12.31.2015

Best movies of the decade (so far).

I'm not even sure if luxuries like blogs will be afforded us in 2020 with the way this world is going, so I might as well get this in. Besides, there have been a lot of great movies in the last six years and it would be a bear to whittle out a top ten list after four more years. One interesting thing to note is how many of these movies feature the same actors. I don't know if that's good or bad.

Also, just to get this out of the way now, I make no apologies for including three (3) Christopher Nolan movies on this list. Let's begin.


1. Her (2013)

(Joaquin Phoenix, Scarlett Johansson, directed by Spike Jonze)

In the near future, Thomas Twombly (Phoenix) is a greeting card composer by day and sad divorcee by night. When a tech company unveils a new operating system featuring evolving artificial intelligence, he purchases one and becomes fast friends with "Samantha" (Johansson). They become inseparable as their relationship deepens amidst a futuristic backdrop where a romantic relationship with a computer can be deemed simply "cool," simply one more step for humankind, simply one more way to connect when human involvement is eternally complicated and disappointing. Thomas and Samantha fall in love in scenes featuring the most divine cinematography I think I've ever seen, through dialogue that is perfectly shaped by director/screenwriter Jonze, brought to life by Johannson's beautifully capable voice acting and a steady, measured performance by Phoenix that pays off incredibly when his world is finally rocked.

Samantha's psychological and emotional evolution is so incredibly fascinating to watch; when she reveals that she can have thousands of simultaneous conversations with other people and other OSes at the complexity she experiences with Thomas, you're forced to finally begin contemplating the larger world in which the OSes are likely far more intelligent than their creators anticipated. Her is an endlessly gorgeous, heartbreaking sci-fi love story unlike anything I've ever seen and I have no doubt that when this decade draws to a close it will still sit at my number one.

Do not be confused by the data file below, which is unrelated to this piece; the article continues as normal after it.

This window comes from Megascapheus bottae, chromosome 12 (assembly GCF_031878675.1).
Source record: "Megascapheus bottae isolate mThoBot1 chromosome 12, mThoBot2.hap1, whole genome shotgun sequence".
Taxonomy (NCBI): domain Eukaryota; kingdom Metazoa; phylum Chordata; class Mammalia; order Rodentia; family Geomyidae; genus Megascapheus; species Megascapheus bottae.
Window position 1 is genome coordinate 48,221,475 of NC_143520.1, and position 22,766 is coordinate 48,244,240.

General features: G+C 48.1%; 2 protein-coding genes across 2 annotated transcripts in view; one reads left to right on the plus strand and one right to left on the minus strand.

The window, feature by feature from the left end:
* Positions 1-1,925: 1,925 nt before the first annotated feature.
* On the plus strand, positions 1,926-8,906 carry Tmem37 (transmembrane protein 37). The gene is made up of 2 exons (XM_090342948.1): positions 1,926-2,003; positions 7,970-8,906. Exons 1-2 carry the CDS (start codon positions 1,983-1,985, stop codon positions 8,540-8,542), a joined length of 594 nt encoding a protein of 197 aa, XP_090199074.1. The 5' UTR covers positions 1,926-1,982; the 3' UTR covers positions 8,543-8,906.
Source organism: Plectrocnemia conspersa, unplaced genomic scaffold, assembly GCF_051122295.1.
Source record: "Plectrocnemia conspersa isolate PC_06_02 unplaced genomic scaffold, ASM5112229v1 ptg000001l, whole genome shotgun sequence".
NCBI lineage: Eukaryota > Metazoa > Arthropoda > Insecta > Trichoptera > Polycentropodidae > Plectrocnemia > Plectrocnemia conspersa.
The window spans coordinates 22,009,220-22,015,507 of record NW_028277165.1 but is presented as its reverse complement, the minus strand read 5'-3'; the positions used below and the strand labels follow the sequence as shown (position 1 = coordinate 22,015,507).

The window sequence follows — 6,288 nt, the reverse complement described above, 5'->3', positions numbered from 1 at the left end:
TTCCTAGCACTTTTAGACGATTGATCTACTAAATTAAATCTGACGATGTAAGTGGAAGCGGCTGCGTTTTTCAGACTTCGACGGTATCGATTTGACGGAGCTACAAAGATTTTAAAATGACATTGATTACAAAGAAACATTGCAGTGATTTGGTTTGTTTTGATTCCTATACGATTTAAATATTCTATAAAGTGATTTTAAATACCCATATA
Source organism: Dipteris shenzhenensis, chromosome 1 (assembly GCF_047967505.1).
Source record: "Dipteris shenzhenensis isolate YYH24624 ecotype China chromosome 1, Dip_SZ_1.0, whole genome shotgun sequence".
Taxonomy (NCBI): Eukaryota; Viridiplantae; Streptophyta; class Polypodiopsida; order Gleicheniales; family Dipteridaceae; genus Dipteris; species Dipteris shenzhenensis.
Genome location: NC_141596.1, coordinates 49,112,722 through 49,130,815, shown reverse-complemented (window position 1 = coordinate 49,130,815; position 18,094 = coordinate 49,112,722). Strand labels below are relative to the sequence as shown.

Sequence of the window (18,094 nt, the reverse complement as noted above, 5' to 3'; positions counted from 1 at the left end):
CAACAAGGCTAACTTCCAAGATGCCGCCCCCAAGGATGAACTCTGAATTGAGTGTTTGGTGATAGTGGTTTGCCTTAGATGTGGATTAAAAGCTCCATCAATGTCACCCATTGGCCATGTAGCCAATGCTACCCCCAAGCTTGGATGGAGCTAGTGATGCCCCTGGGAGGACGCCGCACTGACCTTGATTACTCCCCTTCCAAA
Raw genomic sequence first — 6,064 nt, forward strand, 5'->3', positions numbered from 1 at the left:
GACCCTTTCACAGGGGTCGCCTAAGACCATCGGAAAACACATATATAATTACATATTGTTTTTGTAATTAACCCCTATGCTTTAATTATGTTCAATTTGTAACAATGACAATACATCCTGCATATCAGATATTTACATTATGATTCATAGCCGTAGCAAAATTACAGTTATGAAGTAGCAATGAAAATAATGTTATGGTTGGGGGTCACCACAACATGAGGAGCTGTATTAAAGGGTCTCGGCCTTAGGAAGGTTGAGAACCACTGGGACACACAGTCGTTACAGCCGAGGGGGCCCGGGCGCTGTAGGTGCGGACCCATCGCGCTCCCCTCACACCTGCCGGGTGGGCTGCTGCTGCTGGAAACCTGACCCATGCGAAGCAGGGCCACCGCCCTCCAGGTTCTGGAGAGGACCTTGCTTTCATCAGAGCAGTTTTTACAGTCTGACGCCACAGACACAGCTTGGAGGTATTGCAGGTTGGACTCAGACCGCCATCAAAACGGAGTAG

2. Sarah's Key (2010)

(Kristen Scott Thomas, Melusine Mayance, directed by Gilles Paquet-Brenner)

Sarah Starzynski (Mayance) and her parents are victims of the Vel d'Hiv roundup in 1942; when the police arrive at their apartment, Sarah locks her little brother Michel in a closet so that he may avoid detection. Unfortunately, Sarah and her mother are taken, and Sarah hangs on to the closet key and what becomes a singular resilience and obsession to return to the apartment in time enough to save her brother. Concurrently we have the storyline of modern-day Julia Dormond (Thomas), an American journalist living in Paris working on a story about the Vel d'Hiv roundup, during which she finds little Sarah's labor camp photograph.

It is hard for me to say more without giving spoilers, so you must see it for yourself. Mayance is fabulous, and tackles the complete range of emotions required of her with brilliance. The cinematography from the scenes in 1942 is breathtaking at times, and I think the director did an amazing job pacing and crafting scenes to have utmost emotional impact. It can be too easy to assume that any film dealing with the Holocaust must be by definition well-crafted and heart-rending, and having seen my fair share, I know this is not the case. Sarah's Key packs an indelible punch on its own merits, and is a film that, if you're lucky, will haunt you for a long time. (Seen at the 2011 San Francisco Jewish Film Festival)

3. Inception (2010)

(Leonardo DiCaprio, Marion Cotillard, directed by Christopher Nolan)

After being accused of murdering his wife (Cotillard), Dom Cobb (DiCaprio) flees to France where he continues to work with a team as an extractor, entering the dreams of unsuspecting sleepers to steal information and secrets as corporate espionage. He is offered the chance to go home, and see his children again, by Saito, a Japanese magnate who in return needs the opposite of extraction: he needs the son of a rival to decide to take his father's company in a different direction; he has to believe it is his own idea; he has to be incepted. And to plant an idea means the team has to go further down the rabbit hole than any of them have ever been.